Butterworth v. Integrated Resources Equity Corp., 680 F. Supp. 784 (E.D. Va. 1988)
March 2, 1988
Thomas R. BUTTERWORTH, Jr., et al. Plaintiffs,
INTEGRATED RESOURCES EQUITY CORP., et al. Defendants.
United States District Court, E.D. Virginia, Richmond Division.
*785 Channing J. Martin, James J. Burns, Sarah Hopkins Finley, Williams, Mullen, Christian & Dobbins, Richmond, Va., for plaintiffs.
Andrew J. Ellis, Jr., Robert D. Seabolt, Mays & Valentine, Richmond, Va., Lionel E. Pashkoff, Lawrence Barcella, Laxalt, Washington, Perito and Dubuc, Washington, D.C., Thomas F. Eubank, Spinella, Owings & Shaia, P.C., Richmond, Va., for defendants.
RICHARD L. WILLIAMS, District Judge.
This matter is before the Court on Integrated's motion for summary judgment pursuant to Rule 56(b), Fed.R.Civ.P. Integrated argues that the plaintiffs lack standing to pursue a cause of action under § 10(b) of the Securities Exchange Act of 1934 on four grounds: (1) the "in connection with" language of § 10(b) requires the actual purchase or sale of securities; (2) there was no contract to buy securities because the plaintiffs did not know they were contracting to buy securities; (3) even if they did know, the contracts lacked specificity; (4) and even if the plaintiffs did have valid contracts, Baxter's misrepresentations did not go to the nature and characteristics of the securities themselves, as required by the statute.
Separate and apart from these arguments, Integrated asserts that the West End Orthopedic Clinic Pension and Profit Sharing Plan (WEOC), represented here by trustees Butterworth and Mauck, must be dismissed as a plaintiff because Baxter was acting as its agent at the time of the alleged conversion of funds.
"In connection with" under § 10(b)
Integrated argues that the plaintiffs lack standing to sue under § 10(b) and Rule 10(b)-5 because no securities were actually purchased. It characterizes the plaintiffs' claims as sounding in conversion, not securities fraud. This argument relies heavily on a narrow interpretation of the language of § 10(b). The section provides in part:
It shall be unlawful for any person ... to use or employ, in connection with the purchase or sale of any security ... any manipulative or deceptive devise or contrivance in contravention of such rules and regulations as the Commission may prescribe.
15 U.S.C. § 78j(b) (emphasis added). "Purchase" is defined to "include any contract to buy, purchase or otherwise acquire." 15 U.S.C. § 78c(13). This provision suggests that one who contracts to buy securities is treated as a "purchaser" of securities, and *786 is therefore entitled to the protection afforded by § 10(b). See also, Commerce Reporting Co. v. Puretec, Inc., 290 F. Supp. 715, 718 (S.D.N.Y.1968) ("The use of the words `in connection with' indicates that Congress intended to protect against fraud in agreements to buy or sell, as well as with respect to completed sales, provided damages could be shown.") Those who enter into a contract to buy securities are entitled to the same protection as those who actually buy securities.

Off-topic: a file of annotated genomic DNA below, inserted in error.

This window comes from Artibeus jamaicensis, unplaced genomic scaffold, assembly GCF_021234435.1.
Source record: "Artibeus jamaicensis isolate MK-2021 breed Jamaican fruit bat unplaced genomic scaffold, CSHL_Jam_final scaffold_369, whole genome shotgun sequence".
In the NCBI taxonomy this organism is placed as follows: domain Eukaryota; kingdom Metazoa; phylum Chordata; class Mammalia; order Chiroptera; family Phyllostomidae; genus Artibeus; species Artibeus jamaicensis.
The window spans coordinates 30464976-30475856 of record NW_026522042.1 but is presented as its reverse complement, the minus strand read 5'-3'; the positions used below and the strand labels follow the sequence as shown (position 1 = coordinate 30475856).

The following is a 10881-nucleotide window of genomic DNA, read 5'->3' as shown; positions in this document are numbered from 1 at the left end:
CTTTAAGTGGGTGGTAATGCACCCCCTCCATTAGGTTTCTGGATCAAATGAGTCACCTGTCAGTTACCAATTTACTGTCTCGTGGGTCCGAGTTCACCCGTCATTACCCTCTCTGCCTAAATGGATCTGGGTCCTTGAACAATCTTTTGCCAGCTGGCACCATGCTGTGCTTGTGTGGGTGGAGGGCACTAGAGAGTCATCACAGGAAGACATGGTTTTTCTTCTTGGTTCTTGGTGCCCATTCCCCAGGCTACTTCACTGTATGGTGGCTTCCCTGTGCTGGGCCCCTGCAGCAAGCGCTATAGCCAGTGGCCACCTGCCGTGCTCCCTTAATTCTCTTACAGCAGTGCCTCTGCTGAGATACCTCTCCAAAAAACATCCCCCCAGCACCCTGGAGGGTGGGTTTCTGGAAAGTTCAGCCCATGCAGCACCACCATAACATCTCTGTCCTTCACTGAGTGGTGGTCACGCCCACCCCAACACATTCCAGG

The district court in Smith v. Chicago Corp., 566 F. Supp. 66 (N.D.Ill.1983) held, however, that § 10(b) should not be expansively read, and its remedies were available only to actual purchasers and sellers. The court dismissed the plaintiff's claims based upon facts nearly identical to the ones in the present case. In Smith, the defendant withdrew funds from the plaintiff's investment account and instead of investing the funds as directed, he converted them to his own use. The court based its holding on the Supreme Court's decisions in Blue Chip Stamps v. Manor Drug Stores, 421 U.S. 723, 95 S. Ct. 1917, 44 L. Ed. 2d 539 (1975) and Santa Fe Industries, Inc. v. Green, 430 U.S. 462, 97 S. Ct. 1292, 51 L. Ed. 2d 480 (1977).
In Blue Chip Stamps, the Supreme Court denied relief under the Securities Exchange Act to three classes of potential plaintiffs: those who did not purchase securities because of an unduly gloomy representations; those who did not sell because of an unduly rosy representations; and those who suffered loss in their investment because of insiders' activities or corporate actions in violation of § 10(b). The Smith court inexplicably characterized the victims of a broker's conversion as investors in the first groupthose who chose not to invest because of unduly gloomy representations. In making such a characterization, the Smith court misses a critical distinction between the three class of investors in Blue Chip Stamps and the plaintiffs in actions such as this. The three Blue Chip Stamps classes were passive actors. They took no actions which would serve to manifest their intention to purchase securities absent misrepresentations by the seller. Conversely, the plaintiffs here made affirmative acts. They wrote checks to Baxter, a clear manifestation of their intent to invest in securities.
The importance of this distinction is apparent when one examines the Supreme Court's concerns underlying their holding in Blue Chip Stamps. The Supreme Court noted two potential problems in securities litigation if the three classes of plaintiffs identified above were allowed standing. First, the Court feared vexatious litigation. Almost any individual would be able to state a claim and force the corporation to pay a settlement, go forward with a costly trial or cause delay in corporate activities. Second, the Court was concerned with problems of proof. The plaintiff's sole proof of fraud would be oral testimony about what he was told and his reasons for not investing.